As the world's climate scientists increasingly sound the alarm about the growing threats of climate change, more and more people hard-hit by the rising tide of dangerous extreme weather events are demanding that Congress take action.
Those voices were loud and clear when the Congressional Safe Climate Caucus held a forum on climate change Sept. 17, 2013, on Capitol Hill, as many told heart-wrenching stories about the punishing impacts of climate change hitting their communities across the United States.
Their stories were powerful and diverse, telling tales of crop-crippling drought in farms across the midwest, ravaging fires in the Sierra Nevada mountains in the west, and record-setting hurricanes and flooding along the east coast and the Gulf of Mexico. But all shared a common message: climate change is real and fueling more dangerous extreme weather events. They implored Congress to take action to cut carbon pollution and promote policies that will protect future generations from even greater climate threats predicted by scientists. Rep. Henry Waxman (D-CA), chairman of the Safe Climate Caucus, said these were voices that more Americans need to hear.
"Your experiences are proof that climate change does have consequences," Rep. Waxman told the witnesses. "Congress needs to hear from you and have you explain how a rapidly changing climate can exact a tremendous toll on communities across the country. Remarkably, this is the first time that individuals like you have come before Congress to tell your stories. But it should not be the last time. Every member needs to hear from his or her constituents about the costs of inaction and the dangers of ignoring the science."
Here are their stories:
Matt Russell knows a thing or two about a changing climate and what extreme weather can do. A fifth-generation farmer in Iowa, he has witnessed repeated floods, droughts and record-breaking, crop-damaging weather that has played havoc with agriculture in his state in recent years, starting with a 500-year flood along the Missouri River in 2008 and extending to the historical crop-killing 2012 drought that burned through thousands of acres. This year, record snow and rain hit his state in May, followed by the driest month of August on record. All of this adds up to massive losses in the fields — losses that will continue to mount as climate change feeds off billions of tons of greenhouse gasses spewed into the global atmosphere every year. Here's how he described the situation in Iowa:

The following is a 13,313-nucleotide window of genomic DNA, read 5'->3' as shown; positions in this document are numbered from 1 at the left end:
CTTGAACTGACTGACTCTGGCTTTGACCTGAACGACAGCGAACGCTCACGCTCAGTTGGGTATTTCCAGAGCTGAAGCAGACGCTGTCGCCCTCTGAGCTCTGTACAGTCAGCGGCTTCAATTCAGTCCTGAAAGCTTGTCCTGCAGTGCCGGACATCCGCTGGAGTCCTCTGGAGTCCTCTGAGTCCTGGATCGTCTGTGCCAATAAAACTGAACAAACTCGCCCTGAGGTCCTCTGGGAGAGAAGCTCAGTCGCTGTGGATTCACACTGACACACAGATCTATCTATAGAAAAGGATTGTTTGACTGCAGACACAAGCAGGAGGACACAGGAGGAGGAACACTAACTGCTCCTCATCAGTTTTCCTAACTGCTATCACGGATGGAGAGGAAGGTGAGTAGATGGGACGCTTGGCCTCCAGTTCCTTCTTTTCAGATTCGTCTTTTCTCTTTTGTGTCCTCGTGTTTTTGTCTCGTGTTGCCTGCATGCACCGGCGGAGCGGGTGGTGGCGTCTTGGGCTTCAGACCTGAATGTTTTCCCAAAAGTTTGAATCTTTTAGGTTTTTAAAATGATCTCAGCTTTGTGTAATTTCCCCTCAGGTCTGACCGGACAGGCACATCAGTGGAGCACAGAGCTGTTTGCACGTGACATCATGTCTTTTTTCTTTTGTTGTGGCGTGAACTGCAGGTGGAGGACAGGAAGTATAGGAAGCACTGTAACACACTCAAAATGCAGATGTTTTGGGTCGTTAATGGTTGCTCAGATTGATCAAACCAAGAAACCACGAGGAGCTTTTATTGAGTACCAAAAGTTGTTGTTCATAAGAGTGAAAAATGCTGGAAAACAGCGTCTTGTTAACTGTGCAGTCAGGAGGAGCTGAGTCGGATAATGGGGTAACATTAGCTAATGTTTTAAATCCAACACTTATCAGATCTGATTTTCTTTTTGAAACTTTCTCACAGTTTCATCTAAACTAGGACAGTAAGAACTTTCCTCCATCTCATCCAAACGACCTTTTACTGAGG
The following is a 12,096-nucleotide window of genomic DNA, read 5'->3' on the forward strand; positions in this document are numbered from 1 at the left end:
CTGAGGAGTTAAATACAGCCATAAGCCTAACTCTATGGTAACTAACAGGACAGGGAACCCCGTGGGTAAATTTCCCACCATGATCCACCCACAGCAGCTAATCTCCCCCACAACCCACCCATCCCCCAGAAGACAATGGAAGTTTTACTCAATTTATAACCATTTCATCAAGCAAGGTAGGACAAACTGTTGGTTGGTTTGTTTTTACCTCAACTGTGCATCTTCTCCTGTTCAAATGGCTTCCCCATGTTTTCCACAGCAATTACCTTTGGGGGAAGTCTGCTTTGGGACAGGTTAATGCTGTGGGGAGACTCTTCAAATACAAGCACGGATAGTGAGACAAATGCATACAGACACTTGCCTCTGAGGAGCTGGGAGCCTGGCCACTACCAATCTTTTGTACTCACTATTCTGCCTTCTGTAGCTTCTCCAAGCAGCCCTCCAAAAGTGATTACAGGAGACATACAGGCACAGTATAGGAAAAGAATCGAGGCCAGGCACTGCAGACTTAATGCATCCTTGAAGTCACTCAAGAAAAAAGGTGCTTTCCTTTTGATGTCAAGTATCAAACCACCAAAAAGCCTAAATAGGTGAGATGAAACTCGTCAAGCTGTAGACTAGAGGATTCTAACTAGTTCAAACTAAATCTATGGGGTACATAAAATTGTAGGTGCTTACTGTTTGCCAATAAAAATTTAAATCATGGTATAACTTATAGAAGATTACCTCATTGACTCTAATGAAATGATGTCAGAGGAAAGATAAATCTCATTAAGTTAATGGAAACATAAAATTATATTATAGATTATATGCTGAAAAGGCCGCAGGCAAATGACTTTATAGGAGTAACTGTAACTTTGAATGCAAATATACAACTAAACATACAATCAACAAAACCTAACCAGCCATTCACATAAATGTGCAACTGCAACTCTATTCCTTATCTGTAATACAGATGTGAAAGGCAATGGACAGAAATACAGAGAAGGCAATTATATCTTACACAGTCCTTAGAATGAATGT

"In Iowa we had nearly 800,000 acres of prevented planting because of flooding. And in many places around the state, they are looking at about a third of a crop of soybeans because of the drought. And some of these fields, unplanted because of flooding and burned up from drought are sitting right next to each other. Climate change is real, it's happening, it's going to get worse, and it's already causing great harm to farms like mine. … I speak for a lot of American farmers when I say let's stop wasting our time debating the existence of climate change. We need to use our time and money to find ways to protect the climate we depend on."
Stefanie Kravitz lives in Long Beach, N.Y., a barrier island south of Long Island. Her home was flooded during Hurricane Irene in 2011, so when Superstorm Sandy roared toward her vulnerable seaside community last October, she and her husband evacuated. But she had no idea it was going to turn out to be one of the most destructive storms in history. Boats and cars were tossed around like toys, roofs were torn off houses and glass shattered everywhere; out of 9,500 houses in town, she said about 25 percent were still vacant a year later. Kravitz's home flooded and 10 homes nearby caught fire. She said many of the people in town are still traumatized by the destruction of Sandy, a storm many are fearful could happen again.